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Trump And meadow's New Evidence

The new evidence contradicts claims by Trump and Meadows. And it also appears to damage future efforts by Republicans to use their investigation if they win back the House in November to show that Trump did protect the Capitol and that the real issue on January 6 was not the attack by his mob but security failings that they lay at House Speaker Nancy Pelosi's door.

New open loops in Washington coincide with what was previously seen as the gravest legal threat to Trump, the special grand jury probe in Georgia into pressure by the ex-President and his team to overturn a critical swing state election.

Activity doesn't necessarily imply results in legal proceedings. The Justice Department probe could wrap without indictments. Any criminal action it takes may not reach as high as Trump.

And while the House select committee is preparing a devastating catalog of Trump's post-election conduct, its findings may not make a dent in the ex-President's fervent base that rejects investigations against him as politically biased.

The Mountain Of Evidence

There are also questions over whether the mountain of evidence the panel has unearthed showing dereliction of duty by the ex-President in inciting a mob that ransacked the Capitol reaches the evidentiary standard required of a court proceeding.

And, of course, the ex-President had skipped free of accountability for much of his colorful business and political career, often when his enemies thought they had him pinned down.

Another CNN legal analyst, Norm Eisen, a senior fellow in Governance Studies at the Brookings Institution, zeroed in on Garland's pledge in an NBC News interview to pursue anyone who attempted "to interfere with the lawful transfer of power from one administration to the other."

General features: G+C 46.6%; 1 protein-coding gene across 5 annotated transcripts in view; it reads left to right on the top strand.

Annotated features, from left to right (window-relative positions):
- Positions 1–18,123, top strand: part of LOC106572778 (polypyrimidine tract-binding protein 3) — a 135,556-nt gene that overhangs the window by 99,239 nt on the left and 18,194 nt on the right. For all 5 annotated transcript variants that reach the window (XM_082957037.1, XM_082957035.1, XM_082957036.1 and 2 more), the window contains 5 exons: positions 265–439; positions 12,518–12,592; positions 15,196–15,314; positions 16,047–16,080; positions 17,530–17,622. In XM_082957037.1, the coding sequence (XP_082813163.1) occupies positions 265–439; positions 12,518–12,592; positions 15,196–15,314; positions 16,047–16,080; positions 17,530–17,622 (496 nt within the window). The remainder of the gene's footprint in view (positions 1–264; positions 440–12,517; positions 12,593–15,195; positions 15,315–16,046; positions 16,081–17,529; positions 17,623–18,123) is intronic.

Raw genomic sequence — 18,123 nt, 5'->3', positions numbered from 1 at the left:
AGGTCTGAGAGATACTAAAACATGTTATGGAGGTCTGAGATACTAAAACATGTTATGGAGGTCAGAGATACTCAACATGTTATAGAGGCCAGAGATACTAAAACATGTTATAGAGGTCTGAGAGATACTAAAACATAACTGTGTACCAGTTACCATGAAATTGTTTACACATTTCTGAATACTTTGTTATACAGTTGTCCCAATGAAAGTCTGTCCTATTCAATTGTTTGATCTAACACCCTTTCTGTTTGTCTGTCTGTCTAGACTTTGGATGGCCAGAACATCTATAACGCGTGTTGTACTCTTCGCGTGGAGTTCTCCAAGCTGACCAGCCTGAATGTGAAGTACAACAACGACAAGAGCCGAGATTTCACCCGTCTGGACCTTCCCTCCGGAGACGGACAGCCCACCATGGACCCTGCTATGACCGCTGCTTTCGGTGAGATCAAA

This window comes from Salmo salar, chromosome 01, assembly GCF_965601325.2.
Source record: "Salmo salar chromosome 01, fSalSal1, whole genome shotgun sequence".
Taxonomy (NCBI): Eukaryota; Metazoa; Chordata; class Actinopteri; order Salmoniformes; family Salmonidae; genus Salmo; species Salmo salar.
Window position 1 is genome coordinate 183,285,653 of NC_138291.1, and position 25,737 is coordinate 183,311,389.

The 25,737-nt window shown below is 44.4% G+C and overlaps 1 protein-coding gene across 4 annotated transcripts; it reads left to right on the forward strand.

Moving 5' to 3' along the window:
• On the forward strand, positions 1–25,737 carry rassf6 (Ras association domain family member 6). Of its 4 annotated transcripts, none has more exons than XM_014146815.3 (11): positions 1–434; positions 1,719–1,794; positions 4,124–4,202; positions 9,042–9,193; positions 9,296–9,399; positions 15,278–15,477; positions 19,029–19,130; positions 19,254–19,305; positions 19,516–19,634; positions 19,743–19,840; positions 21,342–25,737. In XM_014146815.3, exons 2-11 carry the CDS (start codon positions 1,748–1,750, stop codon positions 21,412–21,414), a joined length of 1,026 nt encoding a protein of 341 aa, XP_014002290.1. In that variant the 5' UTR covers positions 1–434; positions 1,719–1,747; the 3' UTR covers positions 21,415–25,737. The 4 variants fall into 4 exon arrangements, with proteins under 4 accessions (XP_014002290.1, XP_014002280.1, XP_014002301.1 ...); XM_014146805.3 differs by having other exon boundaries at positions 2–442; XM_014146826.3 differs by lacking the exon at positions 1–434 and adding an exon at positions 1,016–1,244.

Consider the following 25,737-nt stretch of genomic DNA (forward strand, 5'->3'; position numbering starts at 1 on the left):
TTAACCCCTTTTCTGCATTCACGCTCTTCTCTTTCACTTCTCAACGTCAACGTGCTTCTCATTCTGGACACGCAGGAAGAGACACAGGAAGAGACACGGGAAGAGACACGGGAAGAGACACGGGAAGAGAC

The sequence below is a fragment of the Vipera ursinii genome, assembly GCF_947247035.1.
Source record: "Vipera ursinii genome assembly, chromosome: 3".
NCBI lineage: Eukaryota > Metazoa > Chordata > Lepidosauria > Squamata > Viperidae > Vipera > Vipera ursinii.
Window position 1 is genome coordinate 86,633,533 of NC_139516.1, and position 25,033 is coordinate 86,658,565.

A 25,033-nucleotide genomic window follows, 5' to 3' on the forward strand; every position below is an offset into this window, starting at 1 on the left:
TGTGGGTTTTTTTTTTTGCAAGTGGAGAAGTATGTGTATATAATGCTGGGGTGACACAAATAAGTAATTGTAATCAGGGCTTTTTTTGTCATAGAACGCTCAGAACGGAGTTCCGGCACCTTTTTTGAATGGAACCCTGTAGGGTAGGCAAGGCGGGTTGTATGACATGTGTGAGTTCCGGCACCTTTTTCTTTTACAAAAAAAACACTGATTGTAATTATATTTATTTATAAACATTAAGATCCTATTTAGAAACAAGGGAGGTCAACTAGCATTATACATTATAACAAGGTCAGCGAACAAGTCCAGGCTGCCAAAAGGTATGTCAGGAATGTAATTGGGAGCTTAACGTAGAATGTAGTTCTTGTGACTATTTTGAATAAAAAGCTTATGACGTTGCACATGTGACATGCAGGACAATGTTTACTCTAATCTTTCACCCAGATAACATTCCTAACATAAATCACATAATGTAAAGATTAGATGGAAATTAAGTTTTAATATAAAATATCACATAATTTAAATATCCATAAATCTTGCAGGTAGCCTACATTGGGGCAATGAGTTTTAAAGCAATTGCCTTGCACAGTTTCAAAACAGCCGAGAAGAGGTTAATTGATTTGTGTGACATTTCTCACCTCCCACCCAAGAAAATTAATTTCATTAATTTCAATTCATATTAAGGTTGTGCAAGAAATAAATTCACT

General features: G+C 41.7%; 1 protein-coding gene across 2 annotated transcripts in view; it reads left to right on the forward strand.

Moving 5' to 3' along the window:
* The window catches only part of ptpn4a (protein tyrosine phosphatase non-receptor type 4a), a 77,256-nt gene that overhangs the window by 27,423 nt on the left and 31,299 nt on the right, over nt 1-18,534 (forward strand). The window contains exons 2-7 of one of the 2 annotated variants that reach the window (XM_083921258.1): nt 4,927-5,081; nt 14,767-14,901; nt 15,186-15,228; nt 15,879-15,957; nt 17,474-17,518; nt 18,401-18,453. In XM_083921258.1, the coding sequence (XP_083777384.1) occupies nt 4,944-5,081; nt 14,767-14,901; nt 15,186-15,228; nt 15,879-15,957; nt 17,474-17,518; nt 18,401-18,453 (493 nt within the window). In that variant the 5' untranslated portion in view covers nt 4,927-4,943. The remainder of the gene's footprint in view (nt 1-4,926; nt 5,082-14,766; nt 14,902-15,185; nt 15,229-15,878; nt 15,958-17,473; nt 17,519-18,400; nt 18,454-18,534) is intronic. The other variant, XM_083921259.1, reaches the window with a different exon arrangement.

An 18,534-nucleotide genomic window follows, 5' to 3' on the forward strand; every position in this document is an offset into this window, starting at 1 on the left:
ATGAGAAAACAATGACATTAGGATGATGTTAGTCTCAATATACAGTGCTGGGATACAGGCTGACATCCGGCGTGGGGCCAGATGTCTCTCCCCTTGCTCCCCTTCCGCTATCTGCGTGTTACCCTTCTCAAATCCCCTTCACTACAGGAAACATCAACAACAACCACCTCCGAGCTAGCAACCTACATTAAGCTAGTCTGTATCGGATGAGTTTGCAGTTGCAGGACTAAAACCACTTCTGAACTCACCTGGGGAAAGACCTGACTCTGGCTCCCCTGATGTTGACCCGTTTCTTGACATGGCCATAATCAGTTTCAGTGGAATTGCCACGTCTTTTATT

Eisen told CNN's Ana Cabrera on Wednesday that we hadn't heard these magic words. He added that all the evidence suggested that one person was in charge of attempting to interfere with the lawful transfer of power, the former commander-in-chief.

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Legal Peril

The growing momentum in the parallel investigations comes as Trump mulls the launch of his potential 2024 White House bid. The former President will undoubtedly claim that any legal action against him is an illicit and politically motivated effort to keep him from recapturing the presidency.

During a speech in Washington on Tuesday that felt a lot like a soft campaign rollout, the former President accused Democrats of weaponizing the Justice Department against the opposition party.

Garland has made clear in recent days that the department would not be deterred from its duty to the law if the person in question was a former President or was running a presidential campaign.

While Democrats have long hoped that the web of investigations would finally trip up Trump or damage him as he seeks a return to the office, the Justice Department investigation suggests that a tense political period could loom.

The possibility that a former President could be under direct criminal investigation is grave. In normal circumstances, it could be politically divisive. Given Trump's temperament and willingness to rupture national unity and incite his followers against democratic and judicial institutions, the impact of legal action against him could be ruinous in an internally polarized nation.

But it appears to be becoming more likely that the country will have to wrestle with whether a former President should be legally held to account and the implications of not doing so.